Maryland Senate passes proposed Styrofoam ban

Maryland Senate passes proposed Styrofoam ban
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Maryland could become the first state to ban expanded polystyrene food service products after state senators passed a legislative measure Tuesday, WTOP reported.

The measure bans the sale of containers made of expanded polystyrene, commonly referred to as Styrofoam. It also would prohibit the sale of food in foam cups, plates or egg cartons. 

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“It cannot be recycled. It doesn’t break down. It doesn’t biodegrade,” Maryland Sen. Cheryl Kagan (D) said.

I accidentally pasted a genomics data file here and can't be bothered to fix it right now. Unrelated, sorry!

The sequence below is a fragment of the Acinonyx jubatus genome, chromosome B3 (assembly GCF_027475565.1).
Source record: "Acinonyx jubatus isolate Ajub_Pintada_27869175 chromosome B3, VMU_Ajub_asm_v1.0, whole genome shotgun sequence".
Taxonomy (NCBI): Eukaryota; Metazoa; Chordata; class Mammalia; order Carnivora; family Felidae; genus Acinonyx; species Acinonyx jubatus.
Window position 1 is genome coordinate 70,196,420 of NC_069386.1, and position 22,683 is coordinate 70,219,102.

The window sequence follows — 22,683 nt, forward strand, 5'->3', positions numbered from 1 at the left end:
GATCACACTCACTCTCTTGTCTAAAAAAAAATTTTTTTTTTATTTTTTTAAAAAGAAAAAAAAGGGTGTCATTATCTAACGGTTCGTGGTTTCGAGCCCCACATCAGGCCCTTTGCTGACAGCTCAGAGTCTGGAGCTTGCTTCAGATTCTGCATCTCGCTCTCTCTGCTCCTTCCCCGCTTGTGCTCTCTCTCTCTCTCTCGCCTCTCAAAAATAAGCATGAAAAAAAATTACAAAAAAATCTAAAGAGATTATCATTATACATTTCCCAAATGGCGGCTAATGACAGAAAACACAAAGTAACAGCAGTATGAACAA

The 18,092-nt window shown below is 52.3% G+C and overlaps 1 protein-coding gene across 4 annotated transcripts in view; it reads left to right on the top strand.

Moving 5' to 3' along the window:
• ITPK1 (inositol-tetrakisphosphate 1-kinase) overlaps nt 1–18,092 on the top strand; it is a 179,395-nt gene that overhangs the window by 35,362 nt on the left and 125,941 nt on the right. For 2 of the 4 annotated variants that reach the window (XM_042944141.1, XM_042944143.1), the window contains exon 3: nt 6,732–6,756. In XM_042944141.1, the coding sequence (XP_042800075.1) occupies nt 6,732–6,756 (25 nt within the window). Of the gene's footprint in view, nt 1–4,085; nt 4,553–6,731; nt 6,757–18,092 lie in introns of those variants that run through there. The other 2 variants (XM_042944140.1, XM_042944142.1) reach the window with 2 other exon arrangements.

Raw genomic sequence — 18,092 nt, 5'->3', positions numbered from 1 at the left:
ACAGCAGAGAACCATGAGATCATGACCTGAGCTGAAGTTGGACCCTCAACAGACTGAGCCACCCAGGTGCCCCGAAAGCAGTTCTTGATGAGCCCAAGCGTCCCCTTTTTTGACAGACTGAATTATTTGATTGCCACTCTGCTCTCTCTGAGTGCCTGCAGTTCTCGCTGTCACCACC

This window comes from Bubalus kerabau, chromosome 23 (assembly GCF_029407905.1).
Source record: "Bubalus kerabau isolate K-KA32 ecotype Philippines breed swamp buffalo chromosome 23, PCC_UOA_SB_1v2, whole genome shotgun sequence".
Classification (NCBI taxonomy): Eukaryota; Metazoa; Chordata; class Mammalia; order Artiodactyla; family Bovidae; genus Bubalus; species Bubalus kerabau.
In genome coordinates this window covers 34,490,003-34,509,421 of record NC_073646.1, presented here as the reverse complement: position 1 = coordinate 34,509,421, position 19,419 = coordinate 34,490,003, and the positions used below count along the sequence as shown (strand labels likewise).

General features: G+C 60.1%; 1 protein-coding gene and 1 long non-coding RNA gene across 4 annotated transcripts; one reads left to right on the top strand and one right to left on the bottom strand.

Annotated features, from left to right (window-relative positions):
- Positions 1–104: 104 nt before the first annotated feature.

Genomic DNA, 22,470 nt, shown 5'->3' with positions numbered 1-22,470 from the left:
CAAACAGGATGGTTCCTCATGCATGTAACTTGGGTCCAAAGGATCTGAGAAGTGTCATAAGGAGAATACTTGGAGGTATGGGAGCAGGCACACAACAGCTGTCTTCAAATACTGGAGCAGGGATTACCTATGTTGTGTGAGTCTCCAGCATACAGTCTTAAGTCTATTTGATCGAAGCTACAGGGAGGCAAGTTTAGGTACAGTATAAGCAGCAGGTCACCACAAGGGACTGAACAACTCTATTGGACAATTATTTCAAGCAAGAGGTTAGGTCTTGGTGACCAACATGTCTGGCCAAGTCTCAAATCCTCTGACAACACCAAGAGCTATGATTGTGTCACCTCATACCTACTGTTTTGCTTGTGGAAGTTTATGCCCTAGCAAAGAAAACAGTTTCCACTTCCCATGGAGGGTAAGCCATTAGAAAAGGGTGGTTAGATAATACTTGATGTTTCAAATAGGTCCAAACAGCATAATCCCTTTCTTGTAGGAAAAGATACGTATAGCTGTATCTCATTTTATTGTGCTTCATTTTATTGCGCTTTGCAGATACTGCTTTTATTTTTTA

Since expanded polystyrene is 95 percent air, it is not worth the cost of recycling once it is processed and cleaned, Kagan said.

Critics say the measure would harm small farmers who use egg cartons or nonprofits that buy expanded polystyrene in bulk, the outlet noted.

The Senate bill, passed on a 34-13 vote, would give businesses one year to comply with the new rule, allowing time to use and dispose of any foam containers they have already purchased.

“We’re just saying small Maryland businesses can’t use these products. But the big, large businesses from outside the state can ship these products into Maryland,” Maryland Republican Minority Whip Sen. Stephen Hershey said.

Several Maryland counties, including Montgomery, Prince George's and Anne Arundel, already ban polystyrene products.

Washington, D.C., banned the product in 2014, the outlet noted.

The bill now goes to the Maryland House of Delegates for consideration. If it's passed and signed into law by Gov. Larry Hogan (R), Maryland would become the first state in the nation to ban foam containers.